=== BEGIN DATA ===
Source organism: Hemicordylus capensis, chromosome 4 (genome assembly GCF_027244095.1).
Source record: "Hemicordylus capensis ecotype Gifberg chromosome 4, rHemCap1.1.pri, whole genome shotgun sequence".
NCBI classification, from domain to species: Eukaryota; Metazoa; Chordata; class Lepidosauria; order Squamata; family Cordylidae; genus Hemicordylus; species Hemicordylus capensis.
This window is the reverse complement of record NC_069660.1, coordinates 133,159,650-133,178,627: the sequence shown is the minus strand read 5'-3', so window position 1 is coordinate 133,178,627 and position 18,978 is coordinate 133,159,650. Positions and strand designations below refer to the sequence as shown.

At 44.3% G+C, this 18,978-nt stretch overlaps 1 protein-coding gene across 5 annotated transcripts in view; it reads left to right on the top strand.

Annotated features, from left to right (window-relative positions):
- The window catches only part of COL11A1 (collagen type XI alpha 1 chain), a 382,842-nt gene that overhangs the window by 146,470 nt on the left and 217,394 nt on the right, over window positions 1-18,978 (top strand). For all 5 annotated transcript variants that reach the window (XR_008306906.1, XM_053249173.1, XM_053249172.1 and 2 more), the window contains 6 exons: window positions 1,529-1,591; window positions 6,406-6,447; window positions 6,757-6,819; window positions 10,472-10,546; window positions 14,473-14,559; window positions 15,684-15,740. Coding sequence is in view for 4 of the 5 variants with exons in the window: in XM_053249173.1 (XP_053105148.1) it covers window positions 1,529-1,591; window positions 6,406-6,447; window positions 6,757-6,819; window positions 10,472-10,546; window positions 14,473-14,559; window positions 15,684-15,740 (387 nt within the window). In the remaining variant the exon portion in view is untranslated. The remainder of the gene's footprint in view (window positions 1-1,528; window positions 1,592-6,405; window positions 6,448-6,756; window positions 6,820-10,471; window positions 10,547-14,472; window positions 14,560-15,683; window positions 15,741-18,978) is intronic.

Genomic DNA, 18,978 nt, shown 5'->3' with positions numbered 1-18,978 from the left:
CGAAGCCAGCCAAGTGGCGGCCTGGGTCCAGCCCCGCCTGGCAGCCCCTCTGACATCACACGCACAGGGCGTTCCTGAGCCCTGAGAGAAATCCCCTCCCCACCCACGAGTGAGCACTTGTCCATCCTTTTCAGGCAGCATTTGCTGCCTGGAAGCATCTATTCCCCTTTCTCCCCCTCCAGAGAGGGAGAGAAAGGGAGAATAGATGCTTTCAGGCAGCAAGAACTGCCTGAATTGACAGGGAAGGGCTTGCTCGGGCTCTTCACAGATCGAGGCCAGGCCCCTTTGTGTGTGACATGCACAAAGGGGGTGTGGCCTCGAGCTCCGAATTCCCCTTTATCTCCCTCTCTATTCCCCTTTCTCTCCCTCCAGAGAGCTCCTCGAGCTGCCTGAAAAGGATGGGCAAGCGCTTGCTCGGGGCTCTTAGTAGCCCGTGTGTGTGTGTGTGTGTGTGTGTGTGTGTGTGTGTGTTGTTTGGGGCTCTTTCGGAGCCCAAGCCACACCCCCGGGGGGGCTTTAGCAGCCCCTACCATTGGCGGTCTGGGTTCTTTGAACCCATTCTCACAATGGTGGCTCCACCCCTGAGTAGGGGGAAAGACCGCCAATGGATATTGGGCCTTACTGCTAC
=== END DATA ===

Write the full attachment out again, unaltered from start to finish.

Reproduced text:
Source organism: Hemicordylus capensis, chromosome 4 (genome assembly GCF_027244095.1).
Source record: "Hemicordylus capensis ecotype Gifberg chromosome 4, rHemCap1.1.pri, whole genome shotgun sequence".
NCBI classification, from domain to species: Eukaryota; Metazoa; Chordata; class Lepidosauria; order Squamata; family Cordylidae; genus Hemicordylus; species Hemicordylus capensis.
This window is the reverse complement of record NC_069660.1, coordinates 133,159,650-133,178,627: the sequence shown is the minus strand read 5'-3', so window position 1 is coordinate 133,178,627 and position 18,978 is coordinate 133,159,650. Positions and strand designations below refer to the sequence as shown.

At 44.3% G+C, this 18,978-nt stretch overlaps 1 protein-coding gene across 5 annotated transcripts in view; it reads left to right on the top strand.

Annotated features, from left to right (window-relative positions):
- The window catches only part of COL11A1 (collagen type XI alpha 1 chain), a 382,842-nt gene that overhangs the window by 146,470 nt on the left and 217,394 nt on the right, over window positions 1-18,978 (top strand). For all 5 annotated transcript variants that reach the window (XR_008306906.1, XM_053249173.1, XM_053249172.1 and 2 more), the window contains 6 exons: window positions 1,529-1,591; window positions 6,406-6,447; window positions 6,757-6,819; window positions 10,472-10,546; window positions 14,473-14,559; window positions 15,684-15,740. Coding sequence is in view for 4 of the 5 variants with exons in the window: in XM_053249173.1 (XP_053105148.1) it covers window positions 1,529-1,591; window positions 6,406-6,447; window positions 6,757-6,819; window positions 10,472-10,546; window positions 14,473-14,559; window positions 15,684-15,740 (387 nt within the window). In the remaining variant the exon portion in view is untranslated. The remainder of the gene's footprint in view (window positions 1-1,528; window positions 1,592-6,405; window positions 6,448-6,756; window positions 6,820-10,471; window positions 10,547-14,472; window positions 14,560-15,683; window positions 15,741-18,978) is intronic.

Genomic DNA, 18,978 nt, shown 5'->3' with positions numbered 1-18,978 from the left:
CGAAGCCAGCCAAGTGGCGGCCTGGGTCCAGCCCCGCCTGGCAGCCCCTCTGACATCACACGCACAGGGCGTTCCTGAGCCCTGAGAGAAATCCCCTCCCCACCCACGAGTGAGCACTTGTCCATCCTTTTCAGGCAGCATTTGCTGCCTGGAAGCATCTATTCCCCTTTCTCCCCCTCCAGAGAGGGAGAGAAAGGGAGAATAGATGCTTTCAGGCAGCAAGAACTGCCTGAATTGACAGGGAAGGGCTTGCTCGGGCTCTTCACAGATCGAGGCCAGGCCCCTTTGTGTGTGACATGCACAAAGGGGGTGTGGCCTCGAGCTCCGAATTCCCCTTTATCTCCCTCTCTATTCCCCTTTCTCTCCCTCCAGAGAGCTCCTCGAGCTGCCTGAAAAGGATGGGCAAGCGCTTGCTCGGGGCTCTTAGTAGCCCGTGTGTGTGTGTGTGTGTGTGTGTGTGTGTGTGTGTGTTGTTTGGGGCTCTTTCGGAGCCCAAGCCACACCCCCGGGGGGGCTTTAGCAGCCCCTACCATTGGCGGTCTGGGTTCTTTGAACCCATTCTCACAATGGTGGCTCCACCCCTGAGTAGGGGGAAAGACCGCCAATGGATATTGGGCCTTACTGCTAC